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What is the SECURE Act? And how could 2.0 bring further changes?

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Signed into law in December 2019, the Setting Every Community Up for Retirement Enhancement Act took aim at a long-standing concern of both major political parties: the lack of access to tax-advantaged retirement plans. The SECURE Act, as it's more widely known, included a series of changes aimed at broadening the number of Americans who could use these plans and helping older Americans build their assets.

In 2022, the U.S. House of Representatives overwhelmingly passed a successor bill, commonly referred to as the SECURE 2.0 Act, that could advance these goals further if passed by the Senate and signed by President Biden.

Major elements of the SECURE Act

The original SECURE Act, much of which took effect in January 2020, modified the tax code—affecting everyone from new parents to those who inherit IRAs. Here are some of the most important rule changes the legislation introduced.

1. Age increase for required minimum distributions

Older adults who own a workplace retirement plan—including 401(k)s and 403(b)s—as well as traditional IRAs still have to take required minimum distributions, or RMDs. However, this act pushed back the age at which you have to take those distributions from 70½ to 72. That was welcome news for retirees, who potentially have an extra year and a half to let their investment assets grow tax deferred. However, the rule only applies to those who turned 70½ in 2020 or after; if you were born too early, the previous RMD rules still apply.

2. No more age limit for IRA contributions

Prior to this act, retirement savers had to stop making contributions to an IRA when they reached age 70½. Since the law's passage, you can continue to put money into your account beyond that age as long as you continue generating earned income through work. Along with the delayed RMD, that amendment provides an opportunity for older adults to further build up retirement assets before making withdrawals.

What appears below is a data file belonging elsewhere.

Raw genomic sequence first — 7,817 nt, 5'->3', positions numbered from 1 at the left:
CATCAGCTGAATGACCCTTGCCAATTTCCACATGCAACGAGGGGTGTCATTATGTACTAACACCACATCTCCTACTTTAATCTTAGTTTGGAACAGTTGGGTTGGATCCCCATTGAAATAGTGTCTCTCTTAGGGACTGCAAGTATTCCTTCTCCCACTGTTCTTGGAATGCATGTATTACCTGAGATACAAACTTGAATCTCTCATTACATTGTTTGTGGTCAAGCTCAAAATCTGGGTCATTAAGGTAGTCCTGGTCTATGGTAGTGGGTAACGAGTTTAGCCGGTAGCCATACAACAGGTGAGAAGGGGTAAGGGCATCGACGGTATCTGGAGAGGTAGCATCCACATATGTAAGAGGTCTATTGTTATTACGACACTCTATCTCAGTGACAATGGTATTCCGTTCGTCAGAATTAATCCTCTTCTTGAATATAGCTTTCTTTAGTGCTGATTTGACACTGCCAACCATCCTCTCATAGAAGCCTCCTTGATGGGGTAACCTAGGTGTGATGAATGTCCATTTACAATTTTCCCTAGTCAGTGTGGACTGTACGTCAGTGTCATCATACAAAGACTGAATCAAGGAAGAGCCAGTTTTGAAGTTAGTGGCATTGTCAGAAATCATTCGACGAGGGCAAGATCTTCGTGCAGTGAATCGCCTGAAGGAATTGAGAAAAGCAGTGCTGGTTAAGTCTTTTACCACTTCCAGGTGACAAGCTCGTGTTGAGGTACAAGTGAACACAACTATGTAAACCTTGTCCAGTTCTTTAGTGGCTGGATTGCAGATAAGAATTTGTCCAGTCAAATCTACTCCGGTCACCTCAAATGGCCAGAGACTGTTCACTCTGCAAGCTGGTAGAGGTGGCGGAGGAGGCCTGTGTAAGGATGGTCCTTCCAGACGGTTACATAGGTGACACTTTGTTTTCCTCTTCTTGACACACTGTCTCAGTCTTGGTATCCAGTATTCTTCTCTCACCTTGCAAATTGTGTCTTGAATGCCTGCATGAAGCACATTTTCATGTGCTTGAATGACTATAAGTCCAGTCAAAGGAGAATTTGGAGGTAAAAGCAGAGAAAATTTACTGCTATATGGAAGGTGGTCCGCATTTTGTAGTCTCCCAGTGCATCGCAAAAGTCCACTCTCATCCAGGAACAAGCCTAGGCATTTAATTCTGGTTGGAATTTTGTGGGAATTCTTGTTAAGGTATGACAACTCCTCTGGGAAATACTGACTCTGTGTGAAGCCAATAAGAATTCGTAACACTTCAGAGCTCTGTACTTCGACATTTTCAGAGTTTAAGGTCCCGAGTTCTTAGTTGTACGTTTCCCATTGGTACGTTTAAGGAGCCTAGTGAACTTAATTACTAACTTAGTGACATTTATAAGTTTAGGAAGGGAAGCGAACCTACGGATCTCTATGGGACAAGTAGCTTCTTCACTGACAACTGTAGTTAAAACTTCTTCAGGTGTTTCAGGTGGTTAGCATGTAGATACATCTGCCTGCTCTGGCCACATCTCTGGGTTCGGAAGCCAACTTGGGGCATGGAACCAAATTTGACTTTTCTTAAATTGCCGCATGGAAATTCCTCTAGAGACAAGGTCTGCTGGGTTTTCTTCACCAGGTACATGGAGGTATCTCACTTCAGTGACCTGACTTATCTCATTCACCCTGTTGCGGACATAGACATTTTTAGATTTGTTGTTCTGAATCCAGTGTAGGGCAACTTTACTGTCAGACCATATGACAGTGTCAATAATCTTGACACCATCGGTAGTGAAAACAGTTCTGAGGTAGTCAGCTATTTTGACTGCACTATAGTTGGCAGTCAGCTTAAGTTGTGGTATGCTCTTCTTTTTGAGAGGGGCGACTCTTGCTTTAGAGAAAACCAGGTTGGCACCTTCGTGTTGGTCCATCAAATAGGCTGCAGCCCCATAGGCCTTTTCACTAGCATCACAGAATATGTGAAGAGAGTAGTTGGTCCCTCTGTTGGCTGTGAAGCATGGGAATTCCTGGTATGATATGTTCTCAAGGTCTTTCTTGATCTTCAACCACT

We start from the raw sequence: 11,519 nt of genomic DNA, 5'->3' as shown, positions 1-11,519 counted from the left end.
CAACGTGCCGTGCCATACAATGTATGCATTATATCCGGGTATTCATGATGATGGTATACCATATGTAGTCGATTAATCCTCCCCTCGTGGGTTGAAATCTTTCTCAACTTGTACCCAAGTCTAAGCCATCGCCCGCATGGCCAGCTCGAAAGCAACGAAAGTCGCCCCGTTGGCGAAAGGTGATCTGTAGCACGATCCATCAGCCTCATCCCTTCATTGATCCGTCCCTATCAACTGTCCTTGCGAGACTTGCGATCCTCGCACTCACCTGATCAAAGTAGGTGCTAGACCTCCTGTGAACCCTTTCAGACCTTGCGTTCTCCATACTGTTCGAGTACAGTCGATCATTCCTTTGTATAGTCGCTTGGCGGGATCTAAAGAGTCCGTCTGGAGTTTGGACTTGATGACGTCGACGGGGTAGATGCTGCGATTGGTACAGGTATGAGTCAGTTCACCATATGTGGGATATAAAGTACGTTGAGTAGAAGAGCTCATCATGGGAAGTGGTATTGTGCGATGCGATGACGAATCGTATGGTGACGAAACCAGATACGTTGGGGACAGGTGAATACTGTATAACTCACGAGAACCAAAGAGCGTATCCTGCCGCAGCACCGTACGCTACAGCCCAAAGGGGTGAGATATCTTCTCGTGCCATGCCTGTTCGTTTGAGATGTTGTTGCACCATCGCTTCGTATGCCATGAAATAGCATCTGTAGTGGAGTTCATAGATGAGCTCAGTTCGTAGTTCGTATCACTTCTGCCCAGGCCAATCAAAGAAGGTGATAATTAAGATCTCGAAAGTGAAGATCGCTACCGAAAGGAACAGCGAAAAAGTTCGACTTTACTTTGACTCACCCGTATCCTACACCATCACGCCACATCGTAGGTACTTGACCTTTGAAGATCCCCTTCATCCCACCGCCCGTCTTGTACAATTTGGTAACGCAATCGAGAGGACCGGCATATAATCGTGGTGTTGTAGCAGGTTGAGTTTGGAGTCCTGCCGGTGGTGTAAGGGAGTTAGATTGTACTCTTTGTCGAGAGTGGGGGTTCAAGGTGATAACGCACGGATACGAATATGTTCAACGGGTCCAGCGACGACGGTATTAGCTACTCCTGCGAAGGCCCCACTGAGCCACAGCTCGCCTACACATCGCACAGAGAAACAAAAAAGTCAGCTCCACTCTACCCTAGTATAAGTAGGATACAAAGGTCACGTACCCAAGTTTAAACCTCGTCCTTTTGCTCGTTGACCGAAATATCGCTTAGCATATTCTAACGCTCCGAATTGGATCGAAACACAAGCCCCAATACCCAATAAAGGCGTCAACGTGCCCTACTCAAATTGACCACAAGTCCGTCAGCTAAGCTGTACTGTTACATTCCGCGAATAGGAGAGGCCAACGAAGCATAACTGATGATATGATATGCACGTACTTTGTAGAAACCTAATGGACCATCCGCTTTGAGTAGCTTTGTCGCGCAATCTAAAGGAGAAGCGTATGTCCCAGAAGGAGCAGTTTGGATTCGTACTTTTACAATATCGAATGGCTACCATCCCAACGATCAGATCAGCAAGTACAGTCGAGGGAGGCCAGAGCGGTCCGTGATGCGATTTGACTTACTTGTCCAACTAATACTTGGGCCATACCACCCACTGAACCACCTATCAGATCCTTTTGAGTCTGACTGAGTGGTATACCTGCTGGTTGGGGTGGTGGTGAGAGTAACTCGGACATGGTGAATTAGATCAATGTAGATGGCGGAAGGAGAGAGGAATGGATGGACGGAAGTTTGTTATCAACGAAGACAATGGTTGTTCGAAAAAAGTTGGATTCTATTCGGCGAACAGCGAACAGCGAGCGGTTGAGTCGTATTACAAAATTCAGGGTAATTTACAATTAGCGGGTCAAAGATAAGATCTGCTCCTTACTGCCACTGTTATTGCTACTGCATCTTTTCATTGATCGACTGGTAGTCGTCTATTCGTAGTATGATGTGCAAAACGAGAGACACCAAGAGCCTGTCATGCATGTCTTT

3. Graduate students can use IRAs

The legislation also cast a larger net regarding who can contribute to an IRA. One requirement to invest through these accounts is that you have earned income. Stipends and fellowship awards for students previously didn't count, but the SECURE Act relaxed that rule to allow graduate and post-doctoral students to count those income sources as earned income.

4. New parents can easily make withdrawals

Normally, savers face a 10% early withdrawal penalty when they pull money from a workplace plan before reaching age 59½. But there are several exceptions to that rule, and the SECURE Act added another one: welcoming a new child into your family. The law makes it possible for parents to withdraw up to $5,000 from their 401(k) or other employer-sponsored plan without incurring a penalty.

To qualify for this carve-out, the distribution has to take place within one year of the child's birth or adoption. It's important to note that parents still have to pay ordinary income tax on any amount that they withdraw. Depleting your retirement account early should be considered a last resort. Still, it's an opportunity for parents to get some reprieve from the financial responsibilities of having a new child.

5. More part-time employees qualify for 401(k)s

Thanks to the passing of this act in 2019, more part-time employees gained the ability to contribute to workplace retirement plans. Before, workers needed to accrue 1,000 hours of service within a 12-month window in order to participate in 401(k)-style plans. Starting in 2024, those who work at least 500 hours a year for three consecutive years can also invest through these tax-advantaged accounts. Plans began crediting service in 2021, which means the first employees to qualify under the new rule can make contributions as of 2024.

6. Tax credits for small business plans

Small-business owners face a number of obstacles to providing retirement plans, including the high cost of offering this benefit. To address this hurdle, SECURE increased the maximum tax credit for setting up a new plan from $500 to $5,000.

Starting in 2021, entrepreneurs also have the opportunity to provide retirement benefits through multiple employer plans (MEP) and pooled employer plans (PEP). Making use of these outside plans can mean fewer administrative challenges for a small business, but it also involves giving up some of the control an employer would typically have in a more traditional plan.

7. Less time to draw down inherited IRAs